The Houston Buffaloes, Houston Buffalos, or Buffs were an American minor league baseball team, and were the first minor league team to be affiliated with a Major League franchise, which was the St. Louis Cardinals. The club was founded in 1888, and played in the Texas League at various levels throughout the majority of its existence. Most recently, from 1959 through 1961, the team played in the Triple-A American Association as the top affiliate of the Chicago Cubs. The Buffaloes derived their nickname from Buffalo Bayou, the principal waterway through Houston to the Houston Ship Channel, outlet to the Gulf of Mexico. The team's last home was Buffalo Stadium, built in 1928. Before that, they played at West End Park from 1905–1928, and at Herald Park prior to that.
This is a list of media outlets in San Antonio, Texas.
The Big State League was a mid-level, Class B circuit in American minor league baseball that played for 11 seasons, from 1947 through 1957. Its member clubs were exclusively based in Texas. It saw much change in its 11-year lifetime, with no team serving as a member in every single season. Waco came the closest, serving from 1947–1956. The league was known as an offense-oriented circuit.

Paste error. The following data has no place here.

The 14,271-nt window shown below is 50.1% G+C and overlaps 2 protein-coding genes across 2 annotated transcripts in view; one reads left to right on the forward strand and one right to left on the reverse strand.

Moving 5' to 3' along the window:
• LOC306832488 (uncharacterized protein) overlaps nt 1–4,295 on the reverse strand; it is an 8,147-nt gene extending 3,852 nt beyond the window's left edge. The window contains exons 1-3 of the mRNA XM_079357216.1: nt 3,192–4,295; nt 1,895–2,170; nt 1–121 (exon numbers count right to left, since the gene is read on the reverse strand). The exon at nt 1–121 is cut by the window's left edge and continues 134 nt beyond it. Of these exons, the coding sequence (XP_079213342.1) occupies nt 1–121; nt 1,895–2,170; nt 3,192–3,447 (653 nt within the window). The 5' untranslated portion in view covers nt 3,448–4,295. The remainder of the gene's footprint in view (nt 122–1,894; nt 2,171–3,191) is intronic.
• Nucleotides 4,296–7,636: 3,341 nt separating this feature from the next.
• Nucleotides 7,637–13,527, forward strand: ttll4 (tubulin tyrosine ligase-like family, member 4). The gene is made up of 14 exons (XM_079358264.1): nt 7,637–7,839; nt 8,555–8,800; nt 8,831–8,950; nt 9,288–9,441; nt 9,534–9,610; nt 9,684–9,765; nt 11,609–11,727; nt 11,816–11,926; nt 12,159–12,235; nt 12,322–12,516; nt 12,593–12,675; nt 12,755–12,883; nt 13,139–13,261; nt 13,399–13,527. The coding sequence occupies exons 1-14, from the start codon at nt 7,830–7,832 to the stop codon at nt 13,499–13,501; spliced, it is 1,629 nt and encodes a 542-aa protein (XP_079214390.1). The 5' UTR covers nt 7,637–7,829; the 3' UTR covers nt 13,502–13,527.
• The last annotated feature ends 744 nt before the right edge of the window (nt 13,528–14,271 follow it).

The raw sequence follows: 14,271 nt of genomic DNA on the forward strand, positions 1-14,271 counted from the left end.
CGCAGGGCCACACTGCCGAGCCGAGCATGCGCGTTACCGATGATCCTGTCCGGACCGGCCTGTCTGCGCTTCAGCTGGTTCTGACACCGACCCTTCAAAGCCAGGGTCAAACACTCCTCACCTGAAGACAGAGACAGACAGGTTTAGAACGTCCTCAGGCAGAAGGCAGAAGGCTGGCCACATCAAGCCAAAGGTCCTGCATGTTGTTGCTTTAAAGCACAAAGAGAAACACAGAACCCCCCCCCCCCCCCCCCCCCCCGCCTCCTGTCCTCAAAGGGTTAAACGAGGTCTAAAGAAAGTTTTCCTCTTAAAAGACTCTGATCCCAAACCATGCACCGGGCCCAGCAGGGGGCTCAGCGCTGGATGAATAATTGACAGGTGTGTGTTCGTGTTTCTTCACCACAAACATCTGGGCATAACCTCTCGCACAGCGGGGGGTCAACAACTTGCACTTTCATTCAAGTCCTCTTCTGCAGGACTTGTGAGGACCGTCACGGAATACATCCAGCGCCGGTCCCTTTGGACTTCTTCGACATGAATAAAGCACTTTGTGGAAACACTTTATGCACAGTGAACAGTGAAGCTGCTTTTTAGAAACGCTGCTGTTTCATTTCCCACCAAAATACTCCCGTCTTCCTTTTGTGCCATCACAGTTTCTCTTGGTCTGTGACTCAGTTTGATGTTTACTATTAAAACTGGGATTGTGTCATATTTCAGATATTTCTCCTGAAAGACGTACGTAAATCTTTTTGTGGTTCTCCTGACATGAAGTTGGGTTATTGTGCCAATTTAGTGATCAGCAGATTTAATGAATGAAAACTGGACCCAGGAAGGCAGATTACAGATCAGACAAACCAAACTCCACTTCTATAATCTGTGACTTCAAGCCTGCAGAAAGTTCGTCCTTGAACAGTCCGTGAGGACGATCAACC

The Texas Medal of Honor Memorial is a statue commemorating recipients of the Medal of Honor from the state of Texas. Sculpted by Doyle Glass and Scott Boyer, it was dedicated on Memorial Day of 2008 in Midland, Texas at the Commemorative Air Force International Headquarters. In July 2018 the Memorial was assigned to the Ground Forces Detachment of the Commemorative Air Force and moved to Gainesville, Texas. It's currently on display at the North Central Texas College in the Library building and open to the public.
The South Texas League was a Class C level minor league baseball league from 1903 to 1906, with teams based in Louisiana and Texas. Comprising four teams for its first three years, it expanded to six teams in its final season.
The Texas-Southern League was a sports league of minor league baseball teams that operated from 1895 to 1899, primarily in Texas. During the 1896 season, the league renamed itself as the Texas Association. History of the Texas-Southern League / Texas Association prior to 1900 follows.
The Texas Colored League was a minor league Negro baseball league organized in 1919 and lasted until 1926. The league did not play a schedule in 1922.